Rio medals will keep cash rolling in
Three years. Three medals; one gold.
It's a simple equation, but simple isn't easy when you are talking about Olympic medals.
That's the challenge facing BikeNZ head coach Dayle Cheatley, one he's been drilling into his riders in Invercargill during the past week.
Because the Rio Olympics are a long way in the future, but also just around the corner, and BikeNZ track riders will need to climb the podium in Rio three times in 2016 to keep the cash coming from High Performance Sport New Zealand.
"That's what we get funded on. It's public knowledge, three [medals], including gold. With the squads this week, we've been reinforcing that, saying 'this is why we are here guys, that's what we are funded to produce'.
If you look at this year, there's been a bit of success. We've had four medals, including gold, at world championship level in Olympic disciplines. That's how we assess it; if the Olympics were this year, we'd be ahead of the game."
Cheatley is nearing the end of his first year in charge of the BikeNZ programme, having graduated from the women's endurance coaching role when Tim Carswell took up a job with the sport's international body in Switzerland.
He took up coaching fulltime as Cycling Southland's track and road coach in 2008, soon after an abrupt end to his own cycling career prompted by a nasty crash at the end of the Gore to Invercargill Classic, from which his hip has never fully recovered.
A Tour of Southland stage winner, Cheatley represented New Zealand on the track for a decade as an endurance rider, winning silver at world cup level with the New Zealand pursuit team in Mexico in 2004.
By his own admission he was handy without being brilliant on the bike, but he sees that as more of an advantage than an impediment.
"I never really rode fulltime. I was always working and riding, or studying and riding. Before 2008, I'd done a few coaching courses and applied for PM scholarships and spent time in Australia at symposiums with rugby league coaches, seeing how they bring their team together and get the culture right. I was always wanting to go down this pathway, I probably felt I had more to offer on the inside the track than I did on the track. I was good, but I was a jack of all trades, master of none," he said.
"I suppose that helps coming into coaching. You don't necessarily have to be an absolute rock-star athlete yourself to know what makes someone perform."
Cheatley has a political science degree and worked for a time for the Ministry of Justice in Palmerston North, mainly for Family Court judges. He worked under then-Whanganui mayor Michael Laws as a sport and recreation analyst and, as a proud son of the river town, blue-skyed the idea of running for the mayoral chains himself one day.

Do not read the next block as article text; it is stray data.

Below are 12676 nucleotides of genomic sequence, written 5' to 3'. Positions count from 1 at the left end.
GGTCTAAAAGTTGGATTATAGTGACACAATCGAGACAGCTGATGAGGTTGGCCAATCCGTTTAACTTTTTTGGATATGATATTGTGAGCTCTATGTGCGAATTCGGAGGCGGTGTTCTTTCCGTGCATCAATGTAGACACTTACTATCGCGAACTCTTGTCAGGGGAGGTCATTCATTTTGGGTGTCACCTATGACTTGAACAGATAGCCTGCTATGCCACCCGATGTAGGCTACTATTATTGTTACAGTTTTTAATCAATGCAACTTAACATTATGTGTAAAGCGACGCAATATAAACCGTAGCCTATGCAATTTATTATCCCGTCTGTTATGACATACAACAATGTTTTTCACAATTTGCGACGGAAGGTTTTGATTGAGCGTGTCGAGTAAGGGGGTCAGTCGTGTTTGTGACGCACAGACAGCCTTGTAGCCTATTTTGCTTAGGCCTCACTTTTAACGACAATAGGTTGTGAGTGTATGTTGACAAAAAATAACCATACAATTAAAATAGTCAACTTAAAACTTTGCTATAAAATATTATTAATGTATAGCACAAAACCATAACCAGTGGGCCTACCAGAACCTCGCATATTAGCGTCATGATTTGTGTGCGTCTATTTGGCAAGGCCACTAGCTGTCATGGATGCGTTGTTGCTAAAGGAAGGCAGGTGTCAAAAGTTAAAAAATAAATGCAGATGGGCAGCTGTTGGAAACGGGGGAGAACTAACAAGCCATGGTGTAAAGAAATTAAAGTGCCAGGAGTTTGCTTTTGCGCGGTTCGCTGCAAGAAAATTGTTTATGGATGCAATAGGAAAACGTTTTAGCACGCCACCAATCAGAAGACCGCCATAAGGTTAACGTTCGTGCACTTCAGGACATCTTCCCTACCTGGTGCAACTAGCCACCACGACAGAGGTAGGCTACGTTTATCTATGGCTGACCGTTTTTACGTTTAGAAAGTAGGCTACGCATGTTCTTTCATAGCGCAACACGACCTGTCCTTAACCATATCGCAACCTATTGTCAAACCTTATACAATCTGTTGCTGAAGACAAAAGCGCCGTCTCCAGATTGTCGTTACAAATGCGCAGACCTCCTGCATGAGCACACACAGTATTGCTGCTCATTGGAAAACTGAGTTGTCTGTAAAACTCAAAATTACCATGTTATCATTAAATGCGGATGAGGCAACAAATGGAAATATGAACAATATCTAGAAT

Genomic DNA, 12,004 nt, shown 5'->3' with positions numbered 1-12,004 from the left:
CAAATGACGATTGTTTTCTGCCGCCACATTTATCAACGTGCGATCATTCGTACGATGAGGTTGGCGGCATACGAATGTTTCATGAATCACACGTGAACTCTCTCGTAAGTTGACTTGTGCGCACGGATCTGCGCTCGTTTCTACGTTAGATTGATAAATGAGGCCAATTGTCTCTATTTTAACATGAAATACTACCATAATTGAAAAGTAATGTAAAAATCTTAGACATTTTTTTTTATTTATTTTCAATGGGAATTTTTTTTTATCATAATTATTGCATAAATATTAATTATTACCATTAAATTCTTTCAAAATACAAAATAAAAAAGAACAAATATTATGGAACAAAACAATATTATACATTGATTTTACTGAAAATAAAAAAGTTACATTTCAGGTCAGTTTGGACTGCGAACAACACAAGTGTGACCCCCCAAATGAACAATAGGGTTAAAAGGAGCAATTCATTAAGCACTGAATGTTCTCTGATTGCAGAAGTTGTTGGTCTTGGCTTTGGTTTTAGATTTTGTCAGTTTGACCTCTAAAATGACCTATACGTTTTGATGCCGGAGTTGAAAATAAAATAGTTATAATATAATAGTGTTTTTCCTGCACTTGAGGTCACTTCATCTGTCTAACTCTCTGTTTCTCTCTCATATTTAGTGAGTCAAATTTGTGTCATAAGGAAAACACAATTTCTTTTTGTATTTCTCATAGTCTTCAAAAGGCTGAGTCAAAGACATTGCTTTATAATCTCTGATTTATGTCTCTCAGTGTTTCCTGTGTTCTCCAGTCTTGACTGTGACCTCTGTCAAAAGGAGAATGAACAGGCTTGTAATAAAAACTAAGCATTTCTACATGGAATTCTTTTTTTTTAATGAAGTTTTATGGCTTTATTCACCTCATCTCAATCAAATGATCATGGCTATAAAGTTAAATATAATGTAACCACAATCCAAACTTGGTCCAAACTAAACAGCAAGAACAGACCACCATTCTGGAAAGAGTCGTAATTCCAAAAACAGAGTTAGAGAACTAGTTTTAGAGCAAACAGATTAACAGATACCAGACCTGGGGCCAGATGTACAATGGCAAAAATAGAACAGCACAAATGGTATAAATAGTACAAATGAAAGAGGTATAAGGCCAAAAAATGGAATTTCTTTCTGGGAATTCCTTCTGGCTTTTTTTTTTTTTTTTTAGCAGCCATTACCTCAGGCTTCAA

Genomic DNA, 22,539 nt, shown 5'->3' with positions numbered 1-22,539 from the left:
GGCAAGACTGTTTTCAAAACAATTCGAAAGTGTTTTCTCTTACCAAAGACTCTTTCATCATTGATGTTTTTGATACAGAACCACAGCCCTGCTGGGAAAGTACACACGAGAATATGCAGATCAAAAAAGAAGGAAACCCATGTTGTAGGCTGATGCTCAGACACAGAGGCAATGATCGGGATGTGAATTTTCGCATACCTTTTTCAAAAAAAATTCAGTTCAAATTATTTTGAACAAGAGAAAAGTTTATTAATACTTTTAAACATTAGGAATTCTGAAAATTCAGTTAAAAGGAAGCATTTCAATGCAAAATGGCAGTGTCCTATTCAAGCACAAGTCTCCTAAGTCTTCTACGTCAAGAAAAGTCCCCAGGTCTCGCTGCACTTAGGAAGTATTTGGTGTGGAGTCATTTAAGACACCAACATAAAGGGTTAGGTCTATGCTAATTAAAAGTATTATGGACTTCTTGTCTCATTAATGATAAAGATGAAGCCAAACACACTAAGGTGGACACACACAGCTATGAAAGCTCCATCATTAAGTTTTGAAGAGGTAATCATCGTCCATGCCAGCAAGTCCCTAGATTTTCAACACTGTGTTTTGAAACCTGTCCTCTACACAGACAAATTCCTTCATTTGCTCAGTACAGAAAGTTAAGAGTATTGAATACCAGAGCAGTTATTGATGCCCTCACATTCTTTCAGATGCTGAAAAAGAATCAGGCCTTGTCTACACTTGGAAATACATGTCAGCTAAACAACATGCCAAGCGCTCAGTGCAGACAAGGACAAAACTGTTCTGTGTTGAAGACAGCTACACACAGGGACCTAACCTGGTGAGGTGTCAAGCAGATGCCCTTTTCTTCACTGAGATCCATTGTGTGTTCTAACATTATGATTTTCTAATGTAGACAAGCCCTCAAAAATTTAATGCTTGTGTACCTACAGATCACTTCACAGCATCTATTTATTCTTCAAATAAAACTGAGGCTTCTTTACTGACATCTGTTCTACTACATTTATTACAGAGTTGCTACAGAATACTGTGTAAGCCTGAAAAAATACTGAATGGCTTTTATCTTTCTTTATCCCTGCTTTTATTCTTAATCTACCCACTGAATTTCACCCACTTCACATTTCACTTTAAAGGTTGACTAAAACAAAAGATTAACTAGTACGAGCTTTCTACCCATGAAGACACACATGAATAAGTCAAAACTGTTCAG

His knowledge of process and protocol have come in handy as a head coach, but it's a role he was born for as the son of former New Zealand coach Ron Cheatley.
"I've grown up with the sport, and when you grow up with something like that you have a passion for it. All I want is to see New Zealanders succeed in bike racing."
It's an interesting time for track cycling, with the likes of Sam Bewley and Jesse Sergent focussing on their professional road careers following the London Games.
Financial pressures have meant a sort of post-London hibernation for much of the track programme, but the thaw is now on with next year's Commonwealth Games, World Cup seasons for the next two years, world championships and Rio very much on the radar.
Twenty-six riders have been involved in various camps at the SIT Zero Fees Velodrome in Invercargill, which will eventually give way to the new home of the BikeNZ programme in Cambridge.
"I'm excited that we've got all the squads working together again now," Cheatley says.
"It's a real good mix right now, with some really experienced riders, and some good young talent coming through. Three years out from the Olympics that's a good way to be. The pathway is pretty clear - we are a tier-one sport for High Performance Sport NZ, we are an Olympic sport and we have Olympic outcomes. It's not rocket science that we are targeting the Olympics and the other stuff is stepping stones to get there," Cheatley said.
The New Zealand men's sprint group had developed mightily over the past four years and now had five core riders with young riders pushing them over the next 12 to 18 months.
The men's endurance squad has a mix of experience and youth, with riders like 31-year-old double Olympic bronze medallist Marc Ryan and Olympic bronze medalist and world omnium champion Aaron Gate, 22.
However, the women's programme does not look as strong in endurance or sprinting, Cheatley says.
"I'll be honest about that. We need to get some more depth there to keep pushing that squad to strive for better things."
Cheatley has always come across as a jovial, laid-back character.
According to some close to the BikeNZ programme, a more driven streak has come to the fore since taking over the head coach role, but Cheatley doesn't see himself changing a great deal.
"I think it's part of our culture in New Zealand - you know that you have to put the hard work in, but you also know when to switch off and have a bit of fun. It's no different to when I was working with the district council or justice department, if I can have a good old laugh with an athlete or colleague, then that's great, but I'm not going to lose any sleep over it if I don't," he says.
"We are there to do a job. It's a big operation now - we've got 30-odd riders and a good dozen staff. You aren't going to get on with everyone, but as long as you can work with them to get the same outcome, that's fine."
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